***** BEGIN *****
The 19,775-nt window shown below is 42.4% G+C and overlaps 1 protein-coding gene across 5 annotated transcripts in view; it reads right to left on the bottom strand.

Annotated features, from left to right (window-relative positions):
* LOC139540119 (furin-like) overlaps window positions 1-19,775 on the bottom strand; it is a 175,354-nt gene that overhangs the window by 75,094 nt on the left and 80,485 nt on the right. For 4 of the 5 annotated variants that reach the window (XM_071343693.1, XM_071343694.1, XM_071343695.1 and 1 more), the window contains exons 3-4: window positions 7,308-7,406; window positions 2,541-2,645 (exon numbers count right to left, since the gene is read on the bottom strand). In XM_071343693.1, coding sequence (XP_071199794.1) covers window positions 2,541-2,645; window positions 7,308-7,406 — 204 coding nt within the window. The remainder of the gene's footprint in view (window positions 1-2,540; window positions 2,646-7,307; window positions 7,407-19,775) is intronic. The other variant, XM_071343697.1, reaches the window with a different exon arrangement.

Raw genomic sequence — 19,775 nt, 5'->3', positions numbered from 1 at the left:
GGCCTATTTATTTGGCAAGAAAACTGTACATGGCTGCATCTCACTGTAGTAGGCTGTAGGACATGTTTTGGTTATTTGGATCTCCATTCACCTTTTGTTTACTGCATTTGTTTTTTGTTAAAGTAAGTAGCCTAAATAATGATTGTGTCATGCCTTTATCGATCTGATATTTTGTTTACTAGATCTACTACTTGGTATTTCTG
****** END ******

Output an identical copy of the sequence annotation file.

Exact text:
The 19,775-nt window shown below is 42.4% G+C and overlaps 1 protein-coding gene across 5 annotated transcripts in view; it reads right to left on the bottom strand.

Annotated features, from left to right (window-relative positions):
* LOC139540119 (furin-like) overlaps window positions 1-19,775 on the bottom strand; it is a 175,354-nt gene that overhangs the window by 75,094 nt on the left and 80,485 nt on the right. For 4 of the 5 annotated variants that reach the window (XM_071343693.1, XM_071343694.1, XM_071343695.1 and 1 more), the window contains exons 3-4: window positions 7,308-7,406; window positions 2,541-2,645 (exon numbers count right to left, since the gene is read on the bottom strand). In XM_071343693.1, coding sequence (XP_071199794.1) covers window positions 2,541-2,645; window positions 7,308-7,406 — 204 coding nt within the window. The remainder of the gene's footprint in view (window positions 1-2,540; window positions 2,646-7,307; window positions 7,407-19,775) is intronic. The other variant, XM_071343697.1, reaches the window with a different exon arrangement.

Raw genomic sequence — 19,775 nt, 5'->3', positions numbered from 1 at the left:
GGCCTATTTATTTGGCAAGAAAACTGTACATGGCTGCATCTCACTGTAGTAGGCTGTAGGACATGTTTTGGTTATTTGGATCTCCATTCACCTTTTGTTTACTGCATTTGTTTTTTGTTAAAGTAAGTAGCCTAAATAATGATTGTGTCATGCCTTTATCGATCTGATATTTTGTTTACTAGATCTACTACTTGGTATTTCTG